Enforcement of Child Arrangement Orders
Child Arrangement Orders (CAOs) are court orders which regulate where a child is to live, and how much time they spend with their parents. They replaced the traditional residency orders and contact orders in 2014. However, what happens when one party does not adhere to arrangements included in a CAO? What recourse does a parent have against a party in default of such arrangements?
In the first instance, parties should always consider whether they are able to come to agreement privately or through mediation. Most CAOs allow for variations by agreement. A harmonious relationship between separated parents is, in most circumstances, in the best interests of any children. However, in instances where there has been a complete breakdown in communication and/or allegations of domestic abuse, or where one party has a pattern of non-compliance with the CAO, an application to the court may be in order.
If an application is made to the court, the courts have a wide discretion on remedies; for example, they may refer the parents to a Separated Parenting Information Programme (SPIP) or mediation. These courses focus on educating parents as to how to put their children first during separations and understand the impact a separation can potentially have on a child. Attendance may be particularly useful to parents who are struggling to overcome continuing conflict, or where there has been a communication breakdown between the parties and their children.
An application could also be made to vary the existing CAO. This may be appropriate where one parent is failing to adhere to defined schedules, or to minimise or maximise time spent according to work schedules. This may also be useful where contact determined by the CAO is not possible where the child is older and “voting with their feet”. The primary consideration of the court will be the best interests of the child, with particular consideration given to the wishes of the child as the child gets older.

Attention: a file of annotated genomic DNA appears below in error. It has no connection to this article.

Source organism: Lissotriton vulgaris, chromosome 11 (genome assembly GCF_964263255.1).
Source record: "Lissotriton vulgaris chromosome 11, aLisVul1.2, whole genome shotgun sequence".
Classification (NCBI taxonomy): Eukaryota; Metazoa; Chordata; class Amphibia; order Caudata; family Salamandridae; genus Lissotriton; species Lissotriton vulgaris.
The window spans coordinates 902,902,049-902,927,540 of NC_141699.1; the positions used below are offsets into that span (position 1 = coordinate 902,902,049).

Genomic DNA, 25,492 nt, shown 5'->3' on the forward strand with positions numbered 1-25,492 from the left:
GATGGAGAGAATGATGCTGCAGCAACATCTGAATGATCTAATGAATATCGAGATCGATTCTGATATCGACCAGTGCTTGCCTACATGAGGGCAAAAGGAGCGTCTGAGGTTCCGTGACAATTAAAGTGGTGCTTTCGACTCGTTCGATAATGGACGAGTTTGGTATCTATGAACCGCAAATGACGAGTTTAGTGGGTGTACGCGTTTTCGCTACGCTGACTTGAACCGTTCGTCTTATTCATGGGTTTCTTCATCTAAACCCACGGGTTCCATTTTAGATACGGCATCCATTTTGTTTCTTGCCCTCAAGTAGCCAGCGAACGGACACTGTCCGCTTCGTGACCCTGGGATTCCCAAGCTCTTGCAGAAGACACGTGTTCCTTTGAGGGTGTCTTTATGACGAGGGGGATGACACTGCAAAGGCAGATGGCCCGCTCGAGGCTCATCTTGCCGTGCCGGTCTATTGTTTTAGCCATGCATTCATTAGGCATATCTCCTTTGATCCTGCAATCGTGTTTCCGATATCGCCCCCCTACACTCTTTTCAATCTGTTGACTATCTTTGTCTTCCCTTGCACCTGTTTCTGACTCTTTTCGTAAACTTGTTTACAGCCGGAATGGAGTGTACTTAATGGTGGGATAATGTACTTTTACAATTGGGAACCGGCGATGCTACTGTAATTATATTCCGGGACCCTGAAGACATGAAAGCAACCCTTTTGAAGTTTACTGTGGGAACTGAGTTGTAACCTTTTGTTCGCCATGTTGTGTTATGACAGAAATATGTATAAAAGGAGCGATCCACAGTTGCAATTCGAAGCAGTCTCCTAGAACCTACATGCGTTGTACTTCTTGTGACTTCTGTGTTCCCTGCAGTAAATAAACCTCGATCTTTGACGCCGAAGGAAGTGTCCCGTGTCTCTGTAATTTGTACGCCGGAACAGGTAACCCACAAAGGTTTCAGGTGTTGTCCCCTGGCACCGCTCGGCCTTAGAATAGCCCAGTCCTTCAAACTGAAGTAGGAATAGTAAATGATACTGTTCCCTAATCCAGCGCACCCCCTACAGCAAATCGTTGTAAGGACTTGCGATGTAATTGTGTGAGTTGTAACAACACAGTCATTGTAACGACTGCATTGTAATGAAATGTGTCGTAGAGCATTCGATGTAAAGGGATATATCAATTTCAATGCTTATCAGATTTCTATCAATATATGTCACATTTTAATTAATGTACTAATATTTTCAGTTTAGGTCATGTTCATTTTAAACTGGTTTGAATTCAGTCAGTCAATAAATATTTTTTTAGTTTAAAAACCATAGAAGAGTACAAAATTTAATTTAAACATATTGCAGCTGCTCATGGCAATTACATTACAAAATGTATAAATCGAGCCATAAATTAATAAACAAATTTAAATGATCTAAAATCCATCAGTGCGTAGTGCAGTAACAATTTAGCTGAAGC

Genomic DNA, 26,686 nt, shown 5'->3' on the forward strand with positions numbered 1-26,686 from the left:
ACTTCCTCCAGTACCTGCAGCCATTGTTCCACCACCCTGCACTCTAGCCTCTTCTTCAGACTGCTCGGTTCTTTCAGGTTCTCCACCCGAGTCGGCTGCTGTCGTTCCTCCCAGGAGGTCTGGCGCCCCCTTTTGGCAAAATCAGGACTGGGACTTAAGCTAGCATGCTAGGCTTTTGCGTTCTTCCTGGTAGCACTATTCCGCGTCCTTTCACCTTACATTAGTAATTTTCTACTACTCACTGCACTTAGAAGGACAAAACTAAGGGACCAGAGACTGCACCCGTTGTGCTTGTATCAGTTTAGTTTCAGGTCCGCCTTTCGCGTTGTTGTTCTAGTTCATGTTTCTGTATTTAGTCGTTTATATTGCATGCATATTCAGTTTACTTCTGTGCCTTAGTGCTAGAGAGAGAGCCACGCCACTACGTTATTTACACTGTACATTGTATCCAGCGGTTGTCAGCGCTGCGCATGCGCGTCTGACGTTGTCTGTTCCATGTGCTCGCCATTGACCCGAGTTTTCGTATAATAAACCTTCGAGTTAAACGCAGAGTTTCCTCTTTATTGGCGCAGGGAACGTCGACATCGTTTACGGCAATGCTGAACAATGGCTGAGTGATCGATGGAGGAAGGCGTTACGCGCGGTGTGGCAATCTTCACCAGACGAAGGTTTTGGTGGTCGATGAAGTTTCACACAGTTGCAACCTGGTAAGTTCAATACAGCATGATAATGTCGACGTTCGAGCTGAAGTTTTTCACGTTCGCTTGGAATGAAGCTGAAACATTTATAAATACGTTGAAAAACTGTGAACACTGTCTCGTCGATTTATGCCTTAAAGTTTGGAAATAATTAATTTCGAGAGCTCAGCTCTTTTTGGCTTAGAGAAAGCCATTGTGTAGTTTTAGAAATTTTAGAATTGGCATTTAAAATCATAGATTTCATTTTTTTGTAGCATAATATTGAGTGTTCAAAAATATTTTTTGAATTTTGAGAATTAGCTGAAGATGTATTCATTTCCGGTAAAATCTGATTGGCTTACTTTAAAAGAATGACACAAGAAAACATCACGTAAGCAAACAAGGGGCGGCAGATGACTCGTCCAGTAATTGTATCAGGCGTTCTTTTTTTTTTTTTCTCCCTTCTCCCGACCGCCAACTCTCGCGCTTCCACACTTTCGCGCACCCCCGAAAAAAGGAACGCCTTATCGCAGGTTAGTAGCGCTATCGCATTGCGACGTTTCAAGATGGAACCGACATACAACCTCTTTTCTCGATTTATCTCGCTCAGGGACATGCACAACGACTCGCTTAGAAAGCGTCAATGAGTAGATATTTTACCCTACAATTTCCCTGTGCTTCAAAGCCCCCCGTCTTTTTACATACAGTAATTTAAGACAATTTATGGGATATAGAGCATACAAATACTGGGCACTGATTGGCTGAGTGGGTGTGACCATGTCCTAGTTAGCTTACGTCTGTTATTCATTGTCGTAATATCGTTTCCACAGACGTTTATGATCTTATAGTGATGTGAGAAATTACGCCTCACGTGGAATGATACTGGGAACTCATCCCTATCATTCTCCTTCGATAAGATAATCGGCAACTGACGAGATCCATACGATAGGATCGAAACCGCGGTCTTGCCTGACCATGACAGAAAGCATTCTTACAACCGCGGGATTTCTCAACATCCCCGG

Other remedies include applying for an enforcement order or suspended enforcement order under Section 11J of the Children Act 1989, which imposes an unpaid work requirement upon the defaulting party. This is similar to the community service punishment sometimes handed down in criminal matters. However, a court will only make such an order if it considers it appropriate, proportional to the seriousness of the breach and if no reasonable excuse or explanation is provided by the party. These Orders are not straightforward, and likely to exacerbate any tensions or conflict between the parties, so serious consideration should be given before making any application.
Where one party has experienced financial loss, an application can be made for an order to compensate for such loss. This is useful in instances where, for example, one party has failed to make a child available for travel or holiday plans. However, given there are inevitably going to be costs incurred in making such an application, a balancing exercise in the economy of making such an application is wise.
In the most extreme of cases, a court may order a party be committed to prison or pay a fine.
Parties should always have the welfare and best interests of children paramount in their minds when considering the merits of making such an application, and consideration as to whether mediation might be more appropriate to reduce conflict and support an ongoing relationship both between the parties, and between the parties and the children.
Please contact Kathryn Ainsworth or Faith Widdowson if you would like information about the issues raised in this article or any aspect of family law.